I got you something to fix your brain, said Riho, a genuinely helpful and sincere expression on his face.
Unaware that my brain was in fact broken, I accepted his gift with some surprise. It was a book of puzzles intended to develop logical thinking, and he presented it to me with a pleased smile, telling me it’s like exercise for the brain. Lesser people would almost certainly take offence at this sort of thing, you know.
So, apparently I am not prone to regular bouts of logic, and this has been on Riho’s much too active mind in my absence. I can imagine his distress as he pondered the problem, and his relief when (in a fittingly logical manner) he found a solution. Just start at the beginning of the book, he told me encouragingly, and as you get the hang of it, and they get more and more difficult, you will train your brain to actually use logic!
Not one to be ungrateful for a present, I settled down to attempt the puzzles. What a nightmare. I think that when they were handing out logic I probably got lost on the way to claim mine, being unable to follow my map. The book is full of those puzzles with grids, where you’re given a handful of clues like the oblong box was made two days before the yellow box, which was not circular or decorated with glitter, and some time after the square orange box which was decorated with either sequins or stars, and you have to work out all the information about each item through a series of wild guesses by employing logical thinking.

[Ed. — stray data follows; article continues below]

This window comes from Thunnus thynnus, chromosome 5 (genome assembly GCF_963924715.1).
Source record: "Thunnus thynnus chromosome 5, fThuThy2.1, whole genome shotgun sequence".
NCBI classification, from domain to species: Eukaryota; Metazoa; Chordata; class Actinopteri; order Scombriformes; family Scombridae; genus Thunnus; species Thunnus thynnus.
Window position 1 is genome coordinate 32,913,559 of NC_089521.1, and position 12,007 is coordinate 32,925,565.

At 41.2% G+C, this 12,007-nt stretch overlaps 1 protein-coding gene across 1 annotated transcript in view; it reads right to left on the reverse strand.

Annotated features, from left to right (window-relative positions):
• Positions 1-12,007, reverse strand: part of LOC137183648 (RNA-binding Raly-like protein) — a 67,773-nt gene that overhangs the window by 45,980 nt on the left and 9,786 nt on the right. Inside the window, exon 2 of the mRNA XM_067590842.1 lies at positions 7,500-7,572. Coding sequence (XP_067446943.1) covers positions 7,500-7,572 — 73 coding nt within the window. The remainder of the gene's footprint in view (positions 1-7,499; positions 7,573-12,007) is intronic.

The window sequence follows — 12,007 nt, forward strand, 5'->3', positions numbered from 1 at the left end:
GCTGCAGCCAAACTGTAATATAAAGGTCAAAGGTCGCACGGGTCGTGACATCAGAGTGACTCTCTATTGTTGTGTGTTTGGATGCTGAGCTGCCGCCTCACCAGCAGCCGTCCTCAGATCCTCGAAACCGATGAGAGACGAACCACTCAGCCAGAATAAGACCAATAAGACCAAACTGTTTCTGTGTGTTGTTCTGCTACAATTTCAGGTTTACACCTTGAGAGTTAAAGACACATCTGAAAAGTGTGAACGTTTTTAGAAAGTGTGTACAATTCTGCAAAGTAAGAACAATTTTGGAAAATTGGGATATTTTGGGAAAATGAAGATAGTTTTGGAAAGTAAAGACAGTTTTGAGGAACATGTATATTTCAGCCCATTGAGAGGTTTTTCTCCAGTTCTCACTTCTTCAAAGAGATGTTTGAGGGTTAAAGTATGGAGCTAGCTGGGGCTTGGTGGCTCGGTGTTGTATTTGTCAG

Poor Riho. I could see his face crumpling as he realised that the situation (or my brain) was much, much worse than he first suspected. He let me wrestle hopelessly with the first (i.e. “easiest”) puzzle for as long as he could endure the wailing and groaning and hitting things as I exclaimed This is Just Not Possible! in an increasingly high-pitched voice. To his credit, he remained calm, taking the book and pen from my clenched fists and attempting to talk me through it. Three hours and several arguments later, the first puzzle was complete, I had a pounding headache, and Riho looked bewildered and decidedly disturbed.
Is it just me? Does this “logical thinking” stuff come naturally to most people? Are other people more resistant to being wound up than I am because this unknown thing called logic steps in and tells them “you know what, think about this – can it really be true?”?
At one point in my life, I believed that chicken fillets came from pigeons. Now, to be fair, I was very young at the time and, having just discovered that meat came from birds and animals, had gotten into the habit of asking “and what animal does this come from?” as I ate my dinner. Having dutifully answered my sausage, bacon and minced beef queries on successive evenings, Dad seemed to have run out of patience by the time I tucked into my chicken dinner. He looked seriously at me, perhaps exasperated at my lack of basic logic even as an infant, and said “pigeon”. My horror earned him a stern glare from Mum, and he hastily assured me that he was joking, trying to explain why it should have been obvious to me that chicken did not come from pigeon, but the damage was done. I was incredibly suspicious of chicken for quite some time.
You think I’m joking, don’t you? You haven’t even heard any of my driving lesson stories. Consider the following exchange between myself and my unfortunate driving instructor friend, which occurred when practising in an unfamiliar area shortly before I attempted my test for the third time: